Of more interest is what happens in cheese fondue, and what kinds of cheese can be used. Hervé This looks at this in his excellent book Molecular Gastronomy:

A fondue is no more than cheese heated with wine. The combination of water (from the wine) and water-insoluble fat (from the cheese) means that the successful fondue is necessarily an emulsion, a dispersion of microscopic droplets of fat in water solution

and

Connoisseurs of fondue know that the success of the dish has to do particularly with proper cheese selection. Questions of flavor come into play as well, but well-ripened cheeses are best suited to the preparation of fondues because, in the course of aging, enzymes called peptidases have broken up the casein and the other proteins into small fragments that are more readily dispersed in the water solution. These casein fragments then emulsify the fatty droplets and increase the viscosity of the aqueous phase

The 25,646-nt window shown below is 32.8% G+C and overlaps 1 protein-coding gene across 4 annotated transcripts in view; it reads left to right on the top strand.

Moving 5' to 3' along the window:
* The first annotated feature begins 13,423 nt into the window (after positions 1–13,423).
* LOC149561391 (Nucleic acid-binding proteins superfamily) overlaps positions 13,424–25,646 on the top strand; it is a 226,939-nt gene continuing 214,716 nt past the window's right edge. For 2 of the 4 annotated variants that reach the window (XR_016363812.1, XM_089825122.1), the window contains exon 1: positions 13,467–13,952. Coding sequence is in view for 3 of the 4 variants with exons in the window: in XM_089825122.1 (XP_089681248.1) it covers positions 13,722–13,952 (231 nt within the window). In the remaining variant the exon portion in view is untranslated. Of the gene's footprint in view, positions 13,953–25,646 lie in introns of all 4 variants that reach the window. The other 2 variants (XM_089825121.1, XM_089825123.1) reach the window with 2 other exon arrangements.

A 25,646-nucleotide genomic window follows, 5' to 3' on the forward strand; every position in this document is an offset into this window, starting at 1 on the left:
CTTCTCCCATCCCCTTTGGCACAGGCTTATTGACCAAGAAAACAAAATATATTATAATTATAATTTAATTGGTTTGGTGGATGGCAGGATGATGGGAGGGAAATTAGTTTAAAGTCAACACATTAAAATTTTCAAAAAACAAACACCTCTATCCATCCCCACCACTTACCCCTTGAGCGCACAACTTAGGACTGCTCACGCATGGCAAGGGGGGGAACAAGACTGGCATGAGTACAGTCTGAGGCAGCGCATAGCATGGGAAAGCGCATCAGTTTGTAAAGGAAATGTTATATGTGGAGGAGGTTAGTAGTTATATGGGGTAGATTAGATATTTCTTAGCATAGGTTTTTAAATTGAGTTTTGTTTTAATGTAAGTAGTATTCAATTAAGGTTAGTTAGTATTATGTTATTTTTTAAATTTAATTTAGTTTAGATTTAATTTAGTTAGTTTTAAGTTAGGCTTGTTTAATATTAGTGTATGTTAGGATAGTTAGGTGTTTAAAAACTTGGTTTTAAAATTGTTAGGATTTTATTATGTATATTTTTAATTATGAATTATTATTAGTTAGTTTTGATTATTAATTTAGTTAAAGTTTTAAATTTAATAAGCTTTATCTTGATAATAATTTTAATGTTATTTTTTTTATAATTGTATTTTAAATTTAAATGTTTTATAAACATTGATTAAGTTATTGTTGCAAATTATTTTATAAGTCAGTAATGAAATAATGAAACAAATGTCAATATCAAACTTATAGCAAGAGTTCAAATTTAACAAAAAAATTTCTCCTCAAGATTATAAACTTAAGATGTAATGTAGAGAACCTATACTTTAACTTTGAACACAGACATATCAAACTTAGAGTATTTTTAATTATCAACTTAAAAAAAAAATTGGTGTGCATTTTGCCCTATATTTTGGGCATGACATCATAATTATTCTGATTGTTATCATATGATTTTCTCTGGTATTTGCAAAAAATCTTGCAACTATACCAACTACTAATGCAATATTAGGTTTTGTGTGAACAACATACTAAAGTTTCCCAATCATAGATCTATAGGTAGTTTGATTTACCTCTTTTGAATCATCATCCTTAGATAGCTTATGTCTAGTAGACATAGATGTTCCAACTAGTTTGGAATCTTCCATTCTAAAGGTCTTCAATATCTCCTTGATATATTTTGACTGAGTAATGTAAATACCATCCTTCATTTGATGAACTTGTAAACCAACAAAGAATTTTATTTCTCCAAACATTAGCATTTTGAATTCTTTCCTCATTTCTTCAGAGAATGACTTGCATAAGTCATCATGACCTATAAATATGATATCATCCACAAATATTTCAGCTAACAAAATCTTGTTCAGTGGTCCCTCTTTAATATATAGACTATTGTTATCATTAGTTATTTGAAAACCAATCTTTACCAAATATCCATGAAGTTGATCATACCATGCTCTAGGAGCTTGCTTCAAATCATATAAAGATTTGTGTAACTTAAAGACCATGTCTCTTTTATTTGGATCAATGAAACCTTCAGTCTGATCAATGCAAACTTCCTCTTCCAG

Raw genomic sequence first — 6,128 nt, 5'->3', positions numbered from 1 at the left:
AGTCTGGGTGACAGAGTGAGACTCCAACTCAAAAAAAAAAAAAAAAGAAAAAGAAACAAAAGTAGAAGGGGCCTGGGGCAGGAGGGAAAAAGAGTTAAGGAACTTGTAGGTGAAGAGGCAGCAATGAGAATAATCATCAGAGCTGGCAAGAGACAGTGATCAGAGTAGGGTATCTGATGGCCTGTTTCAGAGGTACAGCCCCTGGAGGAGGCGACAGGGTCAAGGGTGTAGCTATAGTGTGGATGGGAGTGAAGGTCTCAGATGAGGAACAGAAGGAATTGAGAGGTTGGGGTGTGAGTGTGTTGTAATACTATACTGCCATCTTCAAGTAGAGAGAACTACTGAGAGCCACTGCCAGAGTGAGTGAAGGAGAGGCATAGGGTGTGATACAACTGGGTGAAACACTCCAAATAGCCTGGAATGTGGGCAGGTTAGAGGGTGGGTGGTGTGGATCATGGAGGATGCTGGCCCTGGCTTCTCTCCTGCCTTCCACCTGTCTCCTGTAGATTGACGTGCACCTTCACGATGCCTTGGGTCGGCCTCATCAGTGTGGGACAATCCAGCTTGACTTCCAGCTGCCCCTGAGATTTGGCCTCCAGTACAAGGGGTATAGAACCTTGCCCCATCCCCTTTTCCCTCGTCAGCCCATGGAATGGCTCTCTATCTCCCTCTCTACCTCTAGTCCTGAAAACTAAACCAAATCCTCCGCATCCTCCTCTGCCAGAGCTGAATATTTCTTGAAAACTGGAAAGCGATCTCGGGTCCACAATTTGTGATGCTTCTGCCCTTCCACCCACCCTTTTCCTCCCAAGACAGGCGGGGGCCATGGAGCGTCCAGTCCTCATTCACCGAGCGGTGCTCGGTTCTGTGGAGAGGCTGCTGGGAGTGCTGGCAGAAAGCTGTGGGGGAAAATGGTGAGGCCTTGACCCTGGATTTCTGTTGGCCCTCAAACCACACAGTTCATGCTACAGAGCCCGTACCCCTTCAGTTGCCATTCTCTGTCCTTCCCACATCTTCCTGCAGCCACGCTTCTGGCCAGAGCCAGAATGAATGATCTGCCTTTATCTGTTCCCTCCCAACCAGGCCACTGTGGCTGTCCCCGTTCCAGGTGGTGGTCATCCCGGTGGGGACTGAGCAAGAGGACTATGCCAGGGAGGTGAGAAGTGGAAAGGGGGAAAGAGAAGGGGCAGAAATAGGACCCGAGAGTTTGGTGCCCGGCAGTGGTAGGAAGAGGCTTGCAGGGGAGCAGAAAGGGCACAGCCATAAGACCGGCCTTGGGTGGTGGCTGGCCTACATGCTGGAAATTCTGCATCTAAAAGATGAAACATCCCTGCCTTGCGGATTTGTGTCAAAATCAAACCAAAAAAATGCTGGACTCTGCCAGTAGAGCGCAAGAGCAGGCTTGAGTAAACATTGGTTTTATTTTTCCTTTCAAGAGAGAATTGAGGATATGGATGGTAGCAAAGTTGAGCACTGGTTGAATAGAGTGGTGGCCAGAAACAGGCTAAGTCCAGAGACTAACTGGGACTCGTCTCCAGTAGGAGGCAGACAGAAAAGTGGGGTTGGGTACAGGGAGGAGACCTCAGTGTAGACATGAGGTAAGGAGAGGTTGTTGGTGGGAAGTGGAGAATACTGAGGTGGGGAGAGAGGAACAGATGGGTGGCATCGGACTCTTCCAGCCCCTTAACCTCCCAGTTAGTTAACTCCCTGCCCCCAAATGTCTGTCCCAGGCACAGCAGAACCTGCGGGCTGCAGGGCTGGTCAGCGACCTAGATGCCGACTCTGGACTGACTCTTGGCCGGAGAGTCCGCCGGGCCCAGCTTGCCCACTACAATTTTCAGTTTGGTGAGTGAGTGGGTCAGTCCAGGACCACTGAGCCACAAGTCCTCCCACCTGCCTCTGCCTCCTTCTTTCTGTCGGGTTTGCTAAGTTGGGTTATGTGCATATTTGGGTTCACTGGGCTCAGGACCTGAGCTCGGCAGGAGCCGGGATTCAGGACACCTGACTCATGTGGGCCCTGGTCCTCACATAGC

and

... select very dry wines—indeed, wines that are excessively acidic and, if possible, very fruity. Why are these properties useful? Athony Blake has shown that such wines have high concentrations of tartaric, malic, and citric acids. Malate, tartrate, and especially citrate ions are very good at chelating (or sequestering) calcium ions. The acidic and fruity wines experts prefer help separate the casein micelles and release their constituent proteins, which stabilize the emulsion by coating the fatty droplets.

(Another option is to cheat. Add some cornstarch, and it's highly unlikely to seize.)

¹ That should be Fribourg Vacherin, rather than the Mont d'Or variety.

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Are you opposed to "fake cheese", AKA "cheese food products"? The best known at least in the US is Velveeta, but there are alternates including recipes you can find to make your own. They would have a different flavor profile than Swiss and others that I call white cheeses. Home made versions are usually a combination of America, Cheddar, and milk or dried milk.

Con side: It is what many refer to as cheese flavored plastic and cheese purist scoff at even considering it. The flavor profile tends toward bland, not the more complex flavor of name cheeses.